What is Acceptable Production from Your Starting Catcher?
Russell Martin finished April hitting .293/.376/.587 and defused any calls for the promotion of Jesus Montero, who has not impressed at Triple-A Scranton. Since then, before/after/during his back stiffness, Martin has hit .194/.331/.301 in 30 games. The walk rate is wonderful, the rest less so. Among his offensive faults, he leads the Yankees in grounding into double plays and ranks fourth in the American League in double-play percentage (DP/DP opportunities). His defensive work has been very solid.
Montero’s season has been a mixed bag. He hit well in April, albeit without home run power, and has gotten gradually colder as the season has gone on, hitting just .248 since May 1. He’s hit just five home runs and drawn just 14 walks this season leading to an unimpressive .287/.333/.408 line—although it must always be remembered that as a 21-year-old playing at Triple-A, many of Montero’s contemporaries are still in college. Defensive reviews are still mixed at best. Only 8 of 42 basestealers have been caught. Given the 18 errors by Francisco Cervelli in his last 96 games behind the plate (that is, 2010-2011), it is worth noting that Montero has been credited with just one error this season.
Even though Montero has not been impressive at the plate thus far, he will eventually hit. There is one rather interesting aspect of his performance in that he has struggled at home, a generally neutral facility that is a bit difficult for left-handed power-hitters (Montero is a right-handed hitter). The catcher has hit .328/.377/.493 on the road versus only .225/.266/.281 at home. There is no reason for that split, and as is often the case with a phenomenon for which there is no reason, it will shortly cease.
Martin had a great start. He has already hit three-fourths as many home runs as he hit in the previous two years combined. At the same time, Martin really did hit .261/.364/.356 over the last three seasons. That wasn’t a bad dream that can be wished away. The Yankees gambled on Martin and won with his fine April. How much longer do you wait to collect your winnings and walk away from the table?
When is a Shortstop’s Defense Unacceptable?
Derek Jeter reached relatively few ground balls, but he didn’t fumble those that he was able to pick up. Eduardo Nunez gets to a few more balls and displays a great arm, but he makes a lot of mistakes, having been given seven errors so far in just 124 innings. If he qualified, his .873 fielding percentage would rank last among shortstops by about the same distance as there is between Manhattan and the moon. No shortstop has fielded below .900 in a full season at the position since Neil Ball of, appropriately enough, the 1908 Highlanders, who threw away 80 balls in 130 games. The Yankees/Highlanders lost 103 games that year.
Nunez has hit a bit. He has hit fractionally better than Jeter has to this point. At what point is the defensive loss too great to bear in return for Nunez’s offensive output? Note that since he started playing regularly all of five games ago, Nunez has hit .389 with a home run. Along those lines, I was in the stands for a recent game and I heard two fans debating Nunez’s future. "Will he hit?" one asked. The other, who was clearly intoxicated, said, "I know he’ll hit. It’s not if he will hit. He will hit." I wondered how he was able to account for Nunez’s so-so minor league production and lack of patience.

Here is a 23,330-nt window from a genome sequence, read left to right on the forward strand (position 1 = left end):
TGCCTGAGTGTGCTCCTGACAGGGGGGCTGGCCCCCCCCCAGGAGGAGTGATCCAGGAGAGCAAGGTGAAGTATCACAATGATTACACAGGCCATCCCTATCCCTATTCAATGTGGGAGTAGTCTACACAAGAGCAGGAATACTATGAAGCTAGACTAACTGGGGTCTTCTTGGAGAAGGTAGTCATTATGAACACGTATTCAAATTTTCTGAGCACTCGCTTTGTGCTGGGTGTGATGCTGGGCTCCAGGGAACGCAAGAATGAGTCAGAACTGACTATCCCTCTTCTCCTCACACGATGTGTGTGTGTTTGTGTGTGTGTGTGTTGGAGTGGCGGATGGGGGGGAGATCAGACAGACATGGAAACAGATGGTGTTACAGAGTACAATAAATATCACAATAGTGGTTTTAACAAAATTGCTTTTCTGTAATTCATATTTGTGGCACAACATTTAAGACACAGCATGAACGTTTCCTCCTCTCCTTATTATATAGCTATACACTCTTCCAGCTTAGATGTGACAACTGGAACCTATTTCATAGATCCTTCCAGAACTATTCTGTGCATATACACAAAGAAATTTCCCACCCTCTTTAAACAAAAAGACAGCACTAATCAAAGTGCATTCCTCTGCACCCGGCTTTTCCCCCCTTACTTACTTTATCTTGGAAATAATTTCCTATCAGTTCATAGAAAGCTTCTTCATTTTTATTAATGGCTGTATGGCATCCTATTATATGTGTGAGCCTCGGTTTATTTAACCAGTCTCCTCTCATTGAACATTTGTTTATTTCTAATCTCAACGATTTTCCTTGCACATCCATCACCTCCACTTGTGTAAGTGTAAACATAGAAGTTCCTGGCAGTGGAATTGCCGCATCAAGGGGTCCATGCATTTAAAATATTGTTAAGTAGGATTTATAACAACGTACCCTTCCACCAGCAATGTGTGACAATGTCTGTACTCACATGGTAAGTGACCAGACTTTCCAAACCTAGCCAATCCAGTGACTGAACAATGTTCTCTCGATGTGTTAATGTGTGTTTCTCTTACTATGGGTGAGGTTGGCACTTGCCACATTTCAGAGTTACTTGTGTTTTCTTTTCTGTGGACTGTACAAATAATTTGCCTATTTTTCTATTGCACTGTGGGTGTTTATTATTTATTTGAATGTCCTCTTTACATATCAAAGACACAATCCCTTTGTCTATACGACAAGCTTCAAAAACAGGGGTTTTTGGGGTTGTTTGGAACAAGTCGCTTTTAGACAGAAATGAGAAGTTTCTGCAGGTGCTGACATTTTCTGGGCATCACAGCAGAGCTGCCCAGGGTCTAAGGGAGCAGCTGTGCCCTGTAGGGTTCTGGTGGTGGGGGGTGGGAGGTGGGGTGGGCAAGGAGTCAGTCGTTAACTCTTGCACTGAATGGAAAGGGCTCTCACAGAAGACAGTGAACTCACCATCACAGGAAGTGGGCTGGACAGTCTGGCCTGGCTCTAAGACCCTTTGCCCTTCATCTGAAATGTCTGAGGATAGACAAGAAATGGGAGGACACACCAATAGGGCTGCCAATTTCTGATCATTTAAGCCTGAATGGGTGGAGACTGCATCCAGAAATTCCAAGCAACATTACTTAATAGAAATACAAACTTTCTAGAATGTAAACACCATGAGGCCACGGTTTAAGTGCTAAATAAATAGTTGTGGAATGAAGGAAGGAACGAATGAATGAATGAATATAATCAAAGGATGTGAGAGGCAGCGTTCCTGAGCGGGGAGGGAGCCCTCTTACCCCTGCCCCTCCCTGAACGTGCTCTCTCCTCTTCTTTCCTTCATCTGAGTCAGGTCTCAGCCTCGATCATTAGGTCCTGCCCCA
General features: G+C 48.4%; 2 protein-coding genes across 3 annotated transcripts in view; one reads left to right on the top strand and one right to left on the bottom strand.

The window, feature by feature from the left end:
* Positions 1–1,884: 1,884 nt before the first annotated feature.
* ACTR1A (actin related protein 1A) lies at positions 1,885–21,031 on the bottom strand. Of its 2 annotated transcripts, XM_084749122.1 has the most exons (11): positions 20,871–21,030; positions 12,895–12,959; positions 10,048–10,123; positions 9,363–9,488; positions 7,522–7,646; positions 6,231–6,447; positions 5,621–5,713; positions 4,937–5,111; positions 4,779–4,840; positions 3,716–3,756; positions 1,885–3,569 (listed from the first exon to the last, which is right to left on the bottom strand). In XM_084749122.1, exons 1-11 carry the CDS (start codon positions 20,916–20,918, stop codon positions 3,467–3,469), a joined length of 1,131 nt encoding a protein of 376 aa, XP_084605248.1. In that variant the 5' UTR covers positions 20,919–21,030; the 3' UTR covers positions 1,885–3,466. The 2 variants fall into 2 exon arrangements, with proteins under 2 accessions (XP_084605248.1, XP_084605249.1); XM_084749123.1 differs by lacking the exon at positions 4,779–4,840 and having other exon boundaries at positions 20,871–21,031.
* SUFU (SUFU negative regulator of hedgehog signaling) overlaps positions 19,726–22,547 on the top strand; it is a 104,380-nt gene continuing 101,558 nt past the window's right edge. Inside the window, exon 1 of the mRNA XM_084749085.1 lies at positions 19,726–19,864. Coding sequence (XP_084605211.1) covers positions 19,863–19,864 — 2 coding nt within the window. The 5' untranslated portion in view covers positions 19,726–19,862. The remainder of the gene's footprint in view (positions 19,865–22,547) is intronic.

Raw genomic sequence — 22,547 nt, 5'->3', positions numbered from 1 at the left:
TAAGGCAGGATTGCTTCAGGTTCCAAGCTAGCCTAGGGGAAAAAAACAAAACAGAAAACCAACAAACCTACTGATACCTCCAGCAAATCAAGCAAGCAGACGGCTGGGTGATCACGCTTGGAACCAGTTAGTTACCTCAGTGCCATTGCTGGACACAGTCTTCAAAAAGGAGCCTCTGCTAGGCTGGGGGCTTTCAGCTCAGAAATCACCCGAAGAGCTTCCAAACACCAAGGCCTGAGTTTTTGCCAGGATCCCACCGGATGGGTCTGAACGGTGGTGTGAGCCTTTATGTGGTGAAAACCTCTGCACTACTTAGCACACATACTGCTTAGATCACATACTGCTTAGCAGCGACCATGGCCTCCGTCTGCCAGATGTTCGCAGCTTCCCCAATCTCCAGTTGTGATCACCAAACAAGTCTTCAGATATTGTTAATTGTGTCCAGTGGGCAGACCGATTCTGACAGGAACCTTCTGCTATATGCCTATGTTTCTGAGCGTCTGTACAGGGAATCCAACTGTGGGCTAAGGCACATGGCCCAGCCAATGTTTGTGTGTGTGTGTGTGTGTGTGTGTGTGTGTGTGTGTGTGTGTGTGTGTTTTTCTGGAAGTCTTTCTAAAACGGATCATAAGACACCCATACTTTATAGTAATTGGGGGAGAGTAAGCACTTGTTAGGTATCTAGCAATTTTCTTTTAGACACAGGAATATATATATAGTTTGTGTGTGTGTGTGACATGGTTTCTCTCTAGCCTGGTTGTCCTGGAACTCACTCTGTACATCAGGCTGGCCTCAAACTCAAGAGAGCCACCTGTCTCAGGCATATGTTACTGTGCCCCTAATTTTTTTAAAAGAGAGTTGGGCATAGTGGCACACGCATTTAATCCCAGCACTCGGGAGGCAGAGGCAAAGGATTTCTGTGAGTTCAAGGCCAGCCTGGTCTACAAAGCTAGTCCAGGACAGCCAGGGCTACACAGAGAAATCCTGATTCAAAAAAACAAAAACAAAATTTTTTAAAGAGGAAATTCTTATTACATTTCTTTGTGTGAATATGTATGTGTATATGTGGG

When Is Platooning Not Worth It?
The assumption behind platooning is that by playing hitters to their strengths, you gain an extra benefit while masking their weaknesses. It is not clear if this has been the case with Andruw Jones, who has hit .236/.311/.491 against southpaws this season while platooning with Brett Gardner. Gardner has hit .273/.385/.303 against lefties, but is hot right now and plays great defense every day. Shouldn’t he be playing every day?
You can make an argument one way or another, but there isn’t a definitive answer. Jones is a career .260/.360/.501 hitter against southpaws and .256/.374/.668 with 8 home runs in 86 at-bats against them last year. Both are very good. The average right-hander is hitting .263/.333/.413 against lefties this year, so Jones, as mediocre as the results have been, has done his job. We’re also dealing with very small samples, just 61 plate appearances in Jones’ case, so we can’t even say that what he has done this year is representative.
The same goes for Gardner. He’s a career .251/.356/.335 hitter against same-side pitching, which is nothing special. His defense makes him a positive even at those rates, but he still subs in the games that Jones starts so that advantage is only muted not lost. You don’t know what Garner would hit if he played every day, you don’t know if he would get hurt or wear down, both realistic possibilities based on past history, and you don’t know if his current hot streak (.404 in June, .338/.416/.438 since the end of April, albeit with his weird 10-of-17 stolen base record) would evaporate when subjected to too many portside challengers.
What is clear is that the platoon is working. The average American League left fielder is hitting .241/.303/.365. Parenthetically, this is odd; left field is normally one of the more potent positions in the major-league lineup, sometimes more potent than right field, but not so much in the 2011 Junior Circuit. Yankees left fielders are hitting .269/.346/.426 overall. Jones playing over Gardner isn’t necessarily right, but it’s not necessarily wrong either.
Next time: I can't resist writing more about the team's truly odd bullpen alignment.